Which is it? Acute renal failure vs. chronic kidney disease (Proceedings)


Which is it? Acute renal failure vs. chronic kidney disease (Proceedings)

Apr 01, 2009

Renal failure results when approximately three fourths of the nephrons of both kidneys cease to function. Acute renal failure (ARF) results from an abrupt decline in renal function, and is usually caused by an ischemic or toxic insult to the kidneys. Ischemic or toxicant-induced injury most frequently results in damage to the metabolically active proximal tubular and thick ascending loop of Henle's epithelial cells, causing impaired regulation of water and solute balance. Nephrotoxicants interfere with essential tubular cell functions and cause cellular injury, swelling, and death. Renal ischemia causes cellular hypoxia and substrate insufficiency, which leads to ATP depletion and cellular swelling and death. Vasoconstriction secondary to toxic or ischemic tubular epithelial injury further decreases glomerular filtration. It is important to note that tubular lesions and dysfunction caused by toxic and ischemic insults may be reversible.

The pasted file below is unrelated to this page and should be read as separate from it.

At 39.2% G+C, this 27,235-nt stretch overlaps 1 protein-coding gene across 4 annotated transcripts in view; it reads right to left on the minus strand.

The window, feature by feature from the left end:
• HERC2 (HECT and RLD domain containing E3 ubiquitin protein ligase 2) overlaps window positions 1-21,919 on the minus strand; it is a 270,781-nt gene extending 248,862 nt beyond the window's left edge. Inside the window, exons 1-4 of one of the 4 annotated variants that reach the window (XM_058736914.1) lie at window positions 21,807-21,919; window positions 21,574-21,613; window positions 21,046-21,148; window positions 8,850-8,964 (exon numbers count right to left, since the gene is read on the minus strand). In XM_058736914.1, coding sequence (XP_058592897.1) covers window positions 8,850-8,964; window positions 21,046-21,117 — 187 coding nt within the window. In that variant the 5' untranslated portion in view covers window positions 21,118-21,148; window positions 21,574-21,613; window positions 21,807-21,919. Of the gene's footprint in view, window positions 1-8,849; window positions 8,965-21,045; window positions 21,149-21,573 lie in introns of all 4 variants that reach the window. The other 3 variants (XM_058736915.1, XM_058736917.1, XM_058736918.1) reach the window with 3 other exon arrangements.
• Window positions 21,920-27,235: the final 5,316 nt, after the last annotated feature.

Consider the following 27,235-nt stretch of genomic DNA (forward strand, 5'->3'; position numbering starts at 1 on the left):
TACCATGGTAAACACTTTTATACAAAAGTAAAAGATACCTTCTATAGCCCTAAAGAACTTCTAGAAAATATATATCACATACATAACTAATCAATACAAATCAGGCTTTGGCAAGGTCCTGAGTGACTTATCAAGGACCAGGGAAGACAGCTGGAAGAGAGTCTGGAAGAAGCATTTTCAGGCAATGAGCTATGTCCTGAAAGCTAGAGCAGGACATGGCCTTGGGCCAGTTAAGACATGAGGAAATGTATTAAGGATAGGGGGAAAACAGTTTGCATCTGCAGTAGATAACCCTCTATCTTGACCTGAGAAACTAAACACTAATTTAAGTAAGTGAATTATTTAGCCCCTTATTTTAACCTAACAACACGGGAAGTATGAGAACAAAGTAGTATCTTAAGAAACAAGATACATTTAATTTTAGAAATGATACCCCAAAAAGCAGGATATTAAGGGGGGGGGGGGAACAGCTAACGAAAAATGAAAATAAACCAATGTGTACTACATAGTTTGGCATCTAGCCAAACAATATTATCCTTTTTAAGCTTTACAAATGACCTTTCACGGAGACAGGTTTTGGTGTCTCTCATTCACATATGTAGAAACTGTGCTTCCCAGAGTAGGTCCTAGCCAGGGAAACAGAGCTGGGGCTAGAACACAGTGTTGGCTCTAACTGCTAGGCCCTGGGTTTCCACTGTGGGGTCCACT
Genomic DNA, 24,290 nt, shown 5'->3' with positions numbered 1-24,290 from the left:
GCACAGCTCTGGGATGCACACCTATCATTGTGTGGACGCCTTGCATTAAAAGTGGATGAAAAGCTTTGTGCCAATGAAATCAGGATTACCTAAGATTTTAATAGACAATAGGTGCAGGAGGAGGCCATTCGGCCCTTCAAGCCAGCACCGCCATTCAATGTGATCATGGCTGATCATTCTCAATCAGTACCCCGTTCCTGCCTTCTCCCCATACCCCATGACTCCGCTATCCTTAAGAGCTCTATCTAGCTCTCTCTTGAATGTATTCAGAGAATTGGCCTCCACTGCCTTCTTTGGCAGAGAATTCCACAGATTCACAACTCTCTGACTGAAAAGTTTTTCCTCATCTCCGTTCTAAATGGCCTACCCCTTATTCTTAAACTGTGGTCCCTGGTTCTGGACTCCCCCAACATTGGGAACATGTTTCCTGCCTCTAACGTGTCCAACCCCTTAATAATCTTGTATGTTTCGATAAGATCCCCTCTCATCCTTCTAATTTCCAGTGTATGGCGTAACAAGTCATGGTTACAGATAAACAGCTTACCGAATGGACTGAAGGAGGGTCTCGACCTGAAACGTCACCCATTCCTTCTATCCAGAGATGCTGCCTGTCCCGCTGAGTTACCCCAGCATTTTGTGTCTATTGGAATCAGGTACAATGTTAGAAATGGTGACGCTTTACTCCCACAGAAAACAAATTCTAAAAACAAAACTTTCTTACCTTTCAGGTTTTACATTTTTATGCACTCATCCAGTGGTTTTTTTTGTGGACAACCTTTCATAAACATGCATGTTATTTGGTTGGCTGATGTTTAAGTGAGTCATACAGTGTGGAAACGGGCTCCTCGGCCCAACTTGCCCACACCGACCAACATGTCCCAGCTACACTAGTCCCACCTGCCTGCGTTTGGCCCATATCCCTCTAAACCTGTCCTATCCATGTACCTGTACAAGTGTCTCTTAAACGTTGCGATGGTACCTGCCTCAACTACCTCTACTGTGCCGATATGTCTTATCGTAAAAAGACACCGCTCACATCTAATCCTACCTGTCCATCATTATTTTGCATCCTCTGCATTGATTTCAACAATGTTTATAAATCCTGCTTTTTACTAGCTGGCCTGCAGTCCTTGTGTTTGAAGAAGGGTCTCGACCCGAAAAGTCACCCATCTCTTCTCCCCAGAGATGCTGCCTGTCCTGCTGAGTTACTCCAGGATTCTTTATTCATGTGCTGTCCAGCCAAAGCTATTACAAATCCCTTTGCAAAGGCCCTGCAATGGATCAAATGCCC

In contrast, nephron damage associated with chronic renal failure (CRF) is usually irreversible. Whether the underlying disease process primarily affects glomeruli, tubules, interstitial tissue, or renal vasculature, irreversible damage to any portion of the nephron renders the entire nephron nonfunctional. Healing of irreversibly damaged nephrons occurs by replacement fibrosis, and therefore a specific etiology is rarely determined once end-stage kidney damage is present. Chronic renal failure occurs over a period of months or years and is a leading cause of death in dogs and cats. Improvement of renal function is usually not possible in cats and dogs with CRF; therefore treatment is aimed at reducing renal workload and the clinical signs associated with the decreased renal function, as well as preventing progression of the renal lesions.